Elbow Pain

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The elbow is a hinge joint made up of 3 bones – the humerus, radius, and ulna. The bones are held together by ligaments to provide stability to the joint. Muscles and tendons move the bones around each other and help in performing various movements. Nerves pass through the joint.

Elbow Stiffness

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Elbow stiffness is a condition characterized by a restricted range of motion of the elbow causing difficulty bending, straightening, or rotating your arm. Elbow stiffness may be caused due to injury, disease, or deformity.

Elbow Dislocation

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The arm in the human body is made up of three bones that join to form a hinge joint called the elbow. The upper arm bone or humerus connects from the shoulder to the elbow to form the top of the hinge joint. The lower arm or forearm consists of two bones, the radius, and the ulna. These bones connect the wrist to the elbow forming the bottom portion of the hinge joint.

Cubital Tunnel Syndrome (Ulnar Nerve Entrapment)

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When the elbow is bent, the ulnar nerve can stretch and catch on the bony bump. When the ulnar nerve is compressed or entrapped, the nerve can tear and become inflamed, leading to cubital tunnel syndrome. In general, the signs and symptoms of cubital tunnel syndrome arise gradually, progressing to the point where you have to seek medical attention.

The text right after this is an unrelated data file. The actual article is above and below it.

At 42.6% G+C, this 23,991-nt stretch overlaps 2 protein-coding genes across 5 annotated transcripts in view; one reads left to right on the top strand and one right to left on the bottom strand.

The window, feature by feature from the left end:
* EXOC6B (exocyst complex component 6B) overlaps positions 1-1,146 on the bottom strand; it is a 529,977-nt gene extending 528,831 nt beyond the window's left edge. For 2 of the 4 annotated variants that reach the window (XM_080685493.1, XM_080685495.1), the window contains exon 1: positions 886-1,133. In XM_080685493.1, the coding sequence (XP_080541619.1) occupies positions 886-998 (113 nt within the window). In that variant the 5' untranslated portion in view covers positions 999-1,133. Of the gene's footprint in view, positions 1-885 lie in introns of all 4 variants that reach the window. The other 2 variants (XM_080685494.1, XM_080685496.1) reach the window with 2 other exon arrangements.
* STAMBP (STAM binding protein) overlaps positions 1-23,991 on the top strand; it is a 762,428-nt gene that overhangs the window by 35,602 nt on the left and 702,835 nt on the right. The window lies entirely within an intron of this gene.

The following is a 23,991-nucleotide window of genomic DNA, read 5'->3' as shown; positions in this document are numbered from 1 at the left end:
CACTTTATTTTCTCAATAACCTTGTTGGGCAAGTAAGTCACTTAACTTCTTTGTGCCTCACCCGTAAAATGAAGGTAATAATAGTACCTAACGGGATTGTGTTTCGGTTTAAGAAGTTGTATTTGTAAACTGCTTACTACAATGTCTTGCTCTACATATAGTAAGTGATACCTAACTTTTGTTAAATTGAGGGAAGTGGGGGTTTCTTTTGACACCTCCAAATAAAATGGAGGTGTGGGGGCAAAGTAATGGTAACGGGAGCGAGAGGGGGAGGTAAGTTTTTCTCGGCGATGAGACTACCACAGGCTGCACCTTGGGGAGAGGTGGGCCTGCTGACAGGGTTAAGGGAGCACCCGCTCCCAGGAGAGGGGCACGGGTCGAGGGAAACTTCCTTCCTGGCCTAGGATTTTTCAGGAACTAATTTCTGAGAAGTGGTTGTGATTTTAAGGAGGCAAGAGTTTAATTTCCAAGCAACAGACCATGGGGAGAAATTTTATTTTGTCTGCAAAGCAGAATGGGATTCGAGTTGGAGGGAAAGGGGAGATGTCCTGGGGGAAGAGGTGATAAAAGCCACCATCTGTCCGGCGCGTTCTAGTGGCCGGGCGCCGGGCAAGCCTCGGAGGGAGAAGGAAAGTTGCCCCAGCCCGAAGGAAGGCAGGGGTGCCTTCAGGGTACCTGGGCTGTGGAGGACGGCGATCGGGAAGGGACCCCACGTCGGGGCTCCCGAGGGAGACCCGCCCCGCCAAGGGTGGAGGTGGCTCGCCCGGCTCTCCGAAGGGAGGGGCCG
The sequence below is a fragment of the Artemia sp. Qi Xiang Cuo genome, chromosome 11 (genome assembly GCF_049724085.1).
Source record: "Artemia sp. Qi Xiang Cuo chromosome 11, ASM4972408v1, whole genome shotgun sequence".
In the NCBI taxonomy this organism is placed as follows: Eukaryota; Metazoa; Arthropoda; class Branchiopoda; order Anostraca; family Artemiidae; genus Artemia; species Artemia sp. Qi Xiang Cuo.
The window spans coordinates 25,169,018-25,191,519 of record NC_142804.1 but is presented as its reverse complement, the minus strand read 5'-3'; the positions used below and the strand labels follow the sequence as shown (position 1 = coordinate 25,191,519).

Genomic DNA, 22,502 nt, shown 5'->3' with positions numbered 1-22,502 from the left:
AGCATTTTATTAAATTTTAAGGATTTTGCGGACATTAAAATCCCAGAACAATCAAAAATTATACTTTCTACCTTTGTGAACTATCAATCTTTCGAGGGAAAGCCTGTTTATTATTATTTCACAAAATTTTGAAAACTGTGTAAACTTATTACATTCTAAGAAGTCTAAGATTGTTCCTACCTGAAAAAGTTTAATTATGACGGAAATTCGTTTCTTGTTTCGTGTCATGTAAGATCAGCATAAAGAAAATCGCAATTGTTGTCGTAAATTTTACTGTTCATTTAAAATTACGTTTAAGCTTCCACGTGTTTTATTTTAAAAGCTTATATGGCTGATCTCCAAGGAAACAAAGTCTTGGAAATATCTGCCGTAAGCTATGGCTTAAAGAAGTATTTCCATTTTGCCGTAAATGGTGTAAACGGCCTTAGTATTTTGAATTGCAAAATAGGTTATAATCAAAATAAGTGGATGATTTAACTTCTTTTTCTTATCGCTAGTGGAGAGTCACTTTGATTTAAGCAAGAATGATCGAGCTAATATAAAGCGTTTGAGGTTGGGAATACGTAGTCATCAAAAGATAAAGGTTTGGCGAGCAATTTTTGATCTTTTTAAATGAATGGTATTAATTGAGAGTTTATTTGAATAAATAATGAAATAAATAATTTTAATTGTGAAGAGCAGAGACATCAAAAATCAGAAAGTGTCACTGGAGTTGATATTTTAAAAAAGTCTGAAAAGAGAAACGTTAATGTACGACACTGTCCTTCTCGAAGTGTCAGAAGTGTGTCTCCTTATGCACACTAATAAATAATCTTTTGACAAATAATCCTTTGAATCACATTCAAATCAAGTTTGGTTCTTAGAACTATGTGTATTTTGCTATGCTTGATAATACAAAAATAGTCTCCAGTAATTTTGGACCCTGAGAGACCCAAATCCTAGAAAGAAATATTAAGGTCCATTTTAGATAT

Osteochondritis Dissecans of Elbow

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Osteochondritis dissecans is a joint condition in which a piece of cartilage, along with a thin layer of bone separates because of inadequate blood supply. The separated fragments are sometimes called “joint mice”. These fragments may be localized or may detach and fall into the joint space, causing pain and joint instability.

Elbow Contracture

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Elbow contracture refers to a stiff elbow with a limited range of motion. It is a common complication following elbow surgery, fractures, dislocations, and burns. The normal functional range of motion for an elbow is 30-145 degrees. A stiff or contracted elbow may be diagnosed when the ability to extend or flex the arm is lessened by 30 degrees or more.

Loose Bodies in the Elbow

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Your elbow is a joint made up of three bones held together by muscles, ligaments, tendons, and cartilage. It is both a hinge and pivot joint allowing you to bend and rotate your elbow freely. Loose bodies in your elbow are small pieces of bone or cartilage that have broken off and are lying or floating free within the joint.

Elbow Instability

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Elbow instability is a condition in which the elbow joint occasionally slides out of alignment due to the unstable state of the joint. The elbow joint is made up of three bones: the humerus (upper arm bone), and the radius and ulna (the forearm bones).